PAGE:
36. An entity considers the following criteria in assessing the probability that taxable profit will be available against which the unused tax losses or unused tax credits can be utilised:

    (a) whether the entity has sufficient taxable temporary differences relating to the same taxation authority and the same taxable entity, which wil l result in taxable amounts against which the unused tax losses or unused tax credits can be utilised before they expire;
    (b) whether it is probable that the entity will have taxable profits before the unused tax losses or unused tax credits expire;
    (c) whether the unused tax losses result from identifiable causes which are unlikely to recur; and
    (d) whether tax planning opportunities (see paragraph 30) are available to the entity that will create taxable profit in the period in which the unused tax losses or unused tax credits can be utilised.

    To the extent that it is not probable that taxable profit will be available against which the unused tax losses or unused tax credits can be utilised, the deferred tax asset is not recognised.


  6. #16
    IND-AS
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    Thumbs up Reassessment of unrecognised deferred tax assets of Indian Accounting Standard (Ind AS) 12 - Earlier Accounting standard (22) - Income Taxes

    Reassessment of unrecognised deferred tax assets of Indian Accounting Standard (Ind AS) 12 - Earlier Accounting standard (22)

    Income Taxes

    Recognition of deferred tax liabilities and deferred tax assets



    Reassessment of unrecognised deferred tax assets

    37. At the end of each reporting period, an entity reassesses unrecognised deferred tax assets. The entity recognises a previously unrecognised deferred tax asset to the extent that it has become probable that future taxable profit will allow the deferred tax asset to be recovered. For example, an improvement in trading conditions may make it more probable that the entity will be able to generate sufficient taxable profit in the future for the deferred tax asset to meet the recognition criteria set out in paragraph 24 or 34. Another example is when an entity reassesses deferred tax assets at the date of a business combination or subsequently (see paragraphs 67 and 68).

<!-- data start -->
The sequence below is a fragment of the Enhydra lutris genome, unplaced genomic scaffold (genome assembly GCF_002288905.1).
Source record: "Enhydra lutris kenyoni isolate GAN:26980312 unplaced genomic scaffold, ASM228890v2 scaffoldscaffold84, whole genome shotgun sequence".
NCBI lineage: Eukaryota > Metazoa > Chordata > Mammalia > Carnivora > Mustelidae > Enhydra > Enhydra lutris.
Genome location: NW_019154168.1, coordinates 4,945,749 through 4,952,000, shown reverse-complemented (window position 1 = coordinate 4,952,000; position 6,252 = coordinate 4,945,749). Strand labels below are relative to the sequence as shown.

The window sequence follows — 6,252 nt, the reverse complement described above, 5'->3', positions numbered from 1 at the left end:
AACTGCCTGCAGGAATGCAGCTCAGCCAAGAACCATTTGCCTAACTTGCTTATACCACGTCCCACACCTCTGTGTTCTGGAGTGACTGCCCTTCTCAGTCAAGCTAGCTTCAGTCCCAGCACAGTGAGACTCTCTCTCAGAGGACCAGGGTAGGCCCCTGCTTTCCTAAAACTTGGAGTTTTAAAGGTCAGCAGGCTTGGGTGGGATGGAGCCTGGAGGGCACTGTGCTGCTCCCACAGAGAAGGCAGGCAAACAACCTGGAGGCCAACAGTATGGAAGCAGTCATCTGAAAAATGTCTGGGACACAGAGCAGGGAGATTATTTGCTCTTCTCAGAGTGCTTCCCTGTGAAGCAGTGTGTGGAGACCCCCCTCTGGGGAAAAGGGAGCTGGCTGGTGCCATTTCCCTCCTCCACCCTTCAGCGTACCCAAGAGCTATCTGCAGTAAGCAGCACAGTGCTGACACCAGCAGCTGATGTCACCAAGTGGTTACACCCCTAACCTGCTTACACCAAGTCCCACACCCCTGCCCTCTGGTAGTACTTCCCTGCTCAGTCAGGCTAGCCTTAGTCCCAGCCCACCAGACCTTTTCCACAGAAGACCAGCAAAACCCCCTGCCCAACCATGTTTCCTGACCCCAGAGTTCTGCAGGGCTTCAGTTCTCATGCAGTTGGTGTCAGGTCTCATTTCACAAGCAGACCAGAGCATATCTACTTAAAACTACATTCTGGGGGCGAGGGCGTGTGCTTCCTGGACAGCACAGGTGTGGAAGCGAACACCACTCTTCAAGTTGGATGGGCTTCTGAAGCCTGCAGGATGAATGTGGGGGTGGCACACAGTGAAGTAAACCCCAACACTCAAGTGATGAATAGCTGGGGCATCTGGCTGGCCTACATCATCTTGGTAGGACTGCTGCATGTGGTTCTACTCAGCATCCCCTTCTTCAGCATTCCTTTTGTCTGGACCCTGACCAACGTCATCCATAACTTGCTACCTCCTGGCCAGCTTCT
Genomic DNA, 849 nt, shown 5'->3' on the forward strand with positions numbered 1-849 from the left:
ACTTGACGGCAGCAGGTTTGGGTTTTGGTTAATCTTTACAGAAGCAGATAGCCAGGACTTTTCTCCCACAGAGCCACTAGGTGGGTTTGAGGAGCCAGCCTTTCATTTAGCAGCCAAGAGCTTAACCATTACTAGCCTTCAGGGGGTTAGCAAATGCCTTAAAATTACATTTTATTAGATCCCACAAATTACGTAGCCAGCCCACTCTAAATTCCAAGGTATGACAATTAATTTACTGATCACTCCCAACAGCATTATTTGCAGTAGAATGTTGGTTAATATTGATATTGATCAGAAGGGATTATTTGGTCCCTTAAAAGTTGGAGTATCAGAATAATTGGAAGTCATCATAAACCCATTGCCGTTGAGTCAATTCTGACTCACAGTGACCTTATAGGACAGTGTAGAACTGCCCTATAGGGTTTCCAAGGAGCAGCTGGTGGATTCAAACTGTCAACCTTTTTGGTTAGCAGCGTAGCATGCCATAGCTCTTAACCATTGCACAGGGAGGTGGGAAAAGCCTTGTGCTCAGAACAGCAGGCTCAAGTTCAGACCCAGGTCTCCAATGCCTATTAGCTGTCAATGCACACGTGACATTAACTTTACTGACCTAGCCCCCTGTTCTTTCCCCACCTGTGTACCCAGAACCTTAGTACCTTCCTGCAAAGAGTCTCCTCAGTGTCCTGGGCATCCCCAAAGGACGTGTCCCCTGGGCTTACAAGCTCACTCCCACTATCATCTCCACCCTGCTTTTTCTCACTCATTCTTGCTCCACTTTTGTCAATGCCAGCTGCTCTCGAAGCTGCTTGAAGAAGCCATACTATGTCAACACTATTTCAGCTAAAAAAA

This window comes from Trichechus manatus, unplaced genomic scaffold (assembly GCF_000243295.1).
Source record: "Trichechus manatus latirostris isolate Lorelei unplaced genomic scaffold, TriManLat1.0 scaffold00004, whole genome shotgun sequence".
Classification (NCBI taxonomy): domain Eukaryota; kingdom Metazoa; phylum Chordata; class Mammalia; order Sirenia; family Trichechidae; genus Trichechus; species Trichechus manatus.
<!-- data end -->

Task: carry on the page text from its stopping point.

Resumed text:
7. #17
    IND-AS
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    Thumbs up Investments in subsidiaries, branches and associates and interests in joint ventures of Indian Accounting Standard (Ind AS) 12

    Investments in subsidiaries, branches and associates and interests in joint ventures of Indian Accounting Standard (Ind AS) 12 - Earlier Accounting standard (22)

    Income Taxes

    Recognition of deferred tax liabilities and deferred tax assets



    Investments in subsidiaries, branches and associates and interests in joint ventures

    38. Temporary differences arise when the carrying amount of investments in subsidiaries, branches and associates or interests in joint ventures (namely the parent or investorís share of the net assets of the subsidiary, branch, associate or investee, including the carrying amount of goodwill) becomes different from the tax base (which is often cost) of the investment or interest. Such differences may arise in a number of different circumstances, for example:

    (a) the existence of undistributed profits o f subsidiaries, branches, associates and joint ventures;
    (b) changes in foreign exchange rates when a parent and its subsidiary are based in different countries; and
    (c) a reduction in the carrying amount of an investment in an associate to its recoverable amount.

    In consolidated financial statements, the temporary difference may be different from the temporary difference associated with that investment in the parentís separate financial statements if the parent carries the investment in its separate financial statements at cost or revalued amount.